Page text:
Chinese media have criticized countries for introducing COVID-19 tests for travelers from China, calling them “discriminatory”.
After keeping its borders nearly closed for three years, imposing a strict lockdown and relentless testing, Beijing abruptly changed course to living with the virus on Dec. 7, and infections have spread rapidly in recent weeks.
South Korea and Spain on Friday joined a growing list of countries including the US, India and others that have introduced COVID-19 tests for travelers from China due to concerns over the scale of the COVID-19 outbreak and skepticism over Beijing’s health statistics. .
Malaysia said it would test all arrivals from overseas for fever.
“The real intention is to sabotage China’s three-year effort to control COVID-19 and attack the country’s system,” the state-run tabloid Global Times said in an op-ed late Thursday, calling the restrictions “unreasonable” and “discriminatory.”
China will stop requiring incoming travelers to quarantine from January 8. But he will still require a negative PCR test result within 48 hours before departure.
China’s senior health officials held a videoconference with the World Health Organization (WHO) on Friday and exchanged views on the current epidemic situation, China’s National Health Commission said in a statement without further details.
WHO Director-General Tedros Adhanom Ghebreyesus said earlier in the day that the organization needed more information to assess the latest surge in infections in China, while taking no position on the issue of road tests.
Not all countries introduce tests. The members of the European Union, in particular, are divided.
Over the past few days, French, German and Portuguese officials have said they see no need for new restrictions yet, while Austria has highlighted the economic benefits of returning Chinese tourists to Europe.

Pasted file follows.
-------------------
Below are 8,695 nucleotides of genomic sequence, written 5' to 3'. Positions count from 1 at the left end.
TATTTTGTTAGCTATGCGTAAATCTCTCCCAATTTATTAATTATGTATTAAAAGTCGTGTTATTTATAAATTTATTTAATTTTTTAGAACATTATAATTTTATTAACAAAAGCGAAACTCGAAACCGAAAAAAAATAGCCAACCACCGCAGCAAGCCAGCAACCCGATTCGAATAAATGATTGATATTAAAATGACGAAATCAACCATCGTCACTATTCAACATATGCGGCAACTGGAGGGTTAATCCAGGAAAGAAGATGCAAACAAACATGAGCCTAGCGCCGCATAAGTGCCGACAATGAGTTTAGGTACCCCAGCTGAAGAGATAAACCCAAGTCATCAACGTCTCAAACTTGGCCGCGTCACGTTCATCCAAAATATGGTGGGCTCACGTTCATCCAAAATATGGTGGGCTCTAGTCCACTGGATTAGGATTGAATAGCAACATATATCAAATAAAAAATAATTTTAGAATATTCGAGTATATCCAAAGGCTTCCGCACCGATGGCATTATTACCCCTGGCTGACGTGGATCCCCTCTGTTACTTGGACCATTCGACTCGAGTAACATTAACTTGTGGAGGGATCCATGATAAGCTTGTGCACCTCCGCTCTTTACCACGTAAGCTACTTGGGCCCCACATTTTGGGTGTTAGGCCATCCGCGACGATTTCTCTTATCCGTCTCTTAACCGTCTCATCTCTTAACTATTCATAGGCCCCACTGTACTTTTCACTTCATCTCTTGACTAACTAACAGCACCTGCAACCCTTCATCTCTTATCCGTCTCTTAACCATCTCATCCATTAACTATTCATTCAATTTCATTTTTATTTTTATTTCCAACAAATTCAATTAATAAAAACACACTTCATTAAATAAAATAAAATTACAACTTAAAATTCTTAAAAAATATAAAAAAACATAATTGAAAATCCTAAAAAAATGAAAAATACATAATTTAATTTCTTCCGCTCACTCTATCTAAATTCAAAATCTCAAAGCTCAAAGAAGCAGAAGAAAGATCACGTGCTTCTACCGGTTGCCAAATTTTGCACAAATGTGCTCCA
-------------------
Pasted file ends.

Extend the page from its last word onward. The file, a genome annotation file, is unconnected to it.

Global spending by Chinese visitors was over $250 billion a year before the pandemic.
Acting a day after EU health officials failed to agree on a joint course of action, Spain followed Italy’s lead and became the second of 27 bloc members to require testing for travelers from China.
“At the national level, we will enforce controls at airports, requiring all passengers arriving from China to show a negative COVID-19 test result or proof of a full course of vaccination,” Health Minister Carolina Darias said.
EU health experts are expected to hold a crisis response meeting next week, an EU source said.
Meanwhile, EU health chief Stella Kyriakides wrote to the bloc’s health ministers to suggest they immediately scale up genomic sequencing of COVID-19 infections and monitoring of wastewater, including from airports, to detect any new variants given the virus surge in China.
Reuters reported that the U.S. Centers for Disease Control and Prevention is also considering sampling sewage from international aircraft to track any emerging options.
The United States has raised concerns about the possible mutations of the virus as it spreads through the world’s most populous country, as well as China’s data transparency.
Meanwhile, the COVID-19 vaccination campaign for German citizens in China has begun its pilot phase, German Ambassador to Beijing Patricia Flohr said on Twitter.
A shipment of 11,500 doses of BioNTech’s vaccine arrived last week, enough to give one shot to half of the approximately 20,000 German citizens living in China.
The lifting of restrictions in China after mass protests against them in November has left hospitals and funeral homes across the country overwhelmed, with scenes of people getting intravenous drips on the side of the road and queues of hearses outside crematoria fueling public unrest.
Health experts say China has been left unprepared by the policy reversal long championed by President Xi Jinping.
They say older people in rural areas may be particularly vulnerable due to a lack of medical resources. The Lunar New Year Festival next month, when hundreds of millions of people travel to their hometowns, will add to the risk.
China, a country of 1.4 billion people, reported one new death from COVID-19 on Thursday, the same as the day before – numbers that don’t match the experience of other countries after they reopened.
British health data company Airfinity said on Thursday that around 9,000 people in China are likely to die each day from COVID-19. The cumulative death toll in China since December 1 has likely reached 100,000, with a total of 18.6 million infected, the report said.
China’s chief epidemiologist Wu Zunyu said on Thursday that the difference between the number of deaths in the current wave of infections and the death rate for the same period in non-pandemic years will be examined to calculate “excess deaths” and assess any potential underestimation. deaths from COVID-19.